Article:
This article was originally published on MyRepublica, which is an English medium daily news site in Nepal. Our YPARD Asia and Pacific, communications focal point, Dinesh Panday, PhD wrote this blog to highlight the importance of soils and how soil is important to smallholder farmers in Nepal. The World Soil Day (#WorldSoilDay) is held annually on 5...
By: Genna Tesdall, YPARD Director Dear YPARD members and partners, What a year for YPARD and our fellow persons. Many of us have survived natural disasters, political unrest, and lost loved ones to the pandemic. It's been a no less eventful year on the global stage of food and agriculture. Food security, environmental protection and restoration, hu...
The IV Rural School for Young People in Peru successfully took place this year between the months of May and August. This initiative aimed to provide its participants with knowledge on designing rural-agricultural projects that promote a more just, inclusive and sustainable food system. The IV Rural School for Young People, as well as the pre...
We are thrilled to announce to the YPARD community that we have a new staff member! Valentina Martínez-Salazar is the new digital communications officer for YPARD GCU. Valentina was onboarding over a week ago and has already been proven to be an integral part of the team. Valentina Martínez-Salazar is a Colombian Biologist graduated from Univ...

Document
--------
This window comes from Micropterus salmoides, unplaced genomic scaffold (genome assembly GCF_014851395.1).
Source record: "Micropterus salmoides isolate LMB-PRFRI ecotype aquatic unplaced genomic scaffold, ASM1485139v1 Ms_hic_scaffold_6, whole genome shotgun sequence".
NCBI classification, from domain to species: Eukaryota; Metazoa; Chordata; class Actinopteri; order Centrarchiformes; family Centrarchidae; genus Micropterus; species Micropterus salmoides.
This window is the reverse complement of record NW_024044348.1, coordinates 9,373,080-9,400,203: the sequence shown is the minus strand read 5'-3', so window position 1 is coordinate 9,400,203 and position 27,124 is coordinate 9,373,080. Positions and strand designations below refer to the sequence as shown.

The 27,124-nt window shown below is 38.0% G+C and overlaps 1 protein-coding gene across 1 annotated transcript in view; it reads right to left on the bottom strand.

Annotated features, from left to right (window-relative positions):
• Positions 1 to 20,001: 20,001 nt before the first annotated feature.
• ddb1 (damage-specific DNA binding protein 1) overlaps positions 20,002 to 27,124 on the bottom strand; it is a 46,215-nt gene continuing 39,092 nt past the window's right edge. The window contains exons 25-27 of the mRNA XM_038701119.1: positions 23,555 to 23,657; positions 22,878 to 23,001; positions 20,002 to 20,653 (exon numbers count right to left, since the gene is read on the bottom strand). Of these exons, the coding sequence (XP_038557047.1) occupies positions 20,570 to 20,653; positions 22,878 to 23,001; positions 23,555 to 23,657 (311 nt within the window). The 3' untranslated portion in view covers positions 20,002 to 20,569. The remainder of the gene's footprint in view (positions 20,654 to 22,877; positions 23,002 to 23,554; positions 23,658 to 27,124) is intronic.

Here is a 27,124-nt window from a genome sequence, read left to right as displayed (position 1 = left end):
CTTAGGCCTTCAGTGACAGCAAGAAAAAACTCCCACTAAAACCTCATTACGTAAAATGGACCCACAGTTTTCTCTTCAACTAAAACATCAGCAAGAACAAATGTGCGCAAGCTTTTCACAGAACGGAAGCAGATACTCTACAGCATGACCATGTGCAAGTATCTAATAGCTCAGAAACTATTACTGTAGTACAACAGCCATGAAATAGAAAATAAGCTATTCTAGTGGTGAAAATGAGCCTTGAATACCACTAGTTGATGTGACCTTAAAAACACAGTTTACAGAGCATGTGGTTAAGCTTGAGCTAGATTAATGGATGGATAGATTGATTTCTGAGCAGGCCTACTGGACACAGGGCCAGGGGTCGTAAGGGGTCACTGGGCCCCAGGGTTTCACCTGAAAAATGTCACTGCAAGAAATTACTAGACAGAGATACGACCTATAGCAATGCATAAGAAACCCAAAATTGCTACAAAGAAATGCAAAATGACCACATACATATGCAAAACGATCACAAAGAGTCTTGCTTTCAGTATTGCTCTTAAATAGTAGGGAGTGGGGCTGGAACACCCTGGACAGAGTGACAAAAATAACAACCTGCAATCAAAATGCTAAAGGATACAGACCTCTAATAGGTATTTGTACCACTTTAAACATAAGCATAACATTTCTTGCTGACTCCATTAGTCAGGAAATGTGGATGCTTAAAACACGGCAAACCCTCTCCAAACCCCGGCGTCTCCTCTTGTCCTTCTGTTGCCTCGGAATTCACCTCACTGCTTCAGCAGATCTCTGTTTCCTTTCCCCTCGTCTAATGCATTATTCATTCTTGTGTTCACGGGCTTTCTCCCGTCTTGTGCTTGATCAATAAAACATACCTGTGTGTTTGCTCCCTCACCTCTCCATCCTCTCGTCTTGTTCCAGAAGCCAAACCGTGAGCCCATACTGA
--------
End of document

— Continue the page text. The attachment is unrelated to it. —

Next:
By: Genna Tesdall, YPARD Director Dear YPARD, The first five months in office have flown by. I already feel YPARD has been my home for much longer than these few short months. My heart is still with all of you who are experiencing challenges due to COVID-19, but also countless other natural and political disasters which are sweeping the w...
By: Michael Ruggeri, YPARD Belgium Country Representative Being part of YPARD means being part of a community spanning across continents and countries with very different needs and plans when it comes to agriculture and rural development. Still, what brings all YPARDians together is their willingness to do more by learning from their peers, sh...
This month, Glindys Virginia Luciano, YPARD Network Engagement Coordinator and Genna Tesdall, YPARD Director, were invited to write a guest blog post at GFAR, as part of their Partner's in Action campaign. We thank our partner GFAR for giving YPARD the opportunity to share our thoughts as youth. In the last several years, dialogue around...
We are calling all country representatives to take part in this new fantastic initiative at the global level headed by YPARD Belgium's country representative, Michael Ruggeri. The Virtual Coffee Chats initiative's objective is to provide YPARD CR from around the globe the opportunity to get to know each other better and exchange ideas.
Country representatives can express their interest by filling up the form here before June 25, 23:59 CET. Participants are then paired randomly each week over the course of 6 weeks.
The randomly paired couple will be put in touch at the end of every week and they will be free to decide what time / day better suits them (also taking into account their time zones). The meetings can take place via Zoom / Teams / WhatsApp or whichever platform individuals prefer.
Did you know that the leftover grape skins, seeds and stems from winemaking are called pomace? Have you ever wondered what happens to these leftovers after the grape has been squished of their juice? No? Well, the Biogas Research Team at the Faculty of Tropical AgriSciences in CZU Prague have surely thought about it and have launched an innovative project that puts to good use this pomace.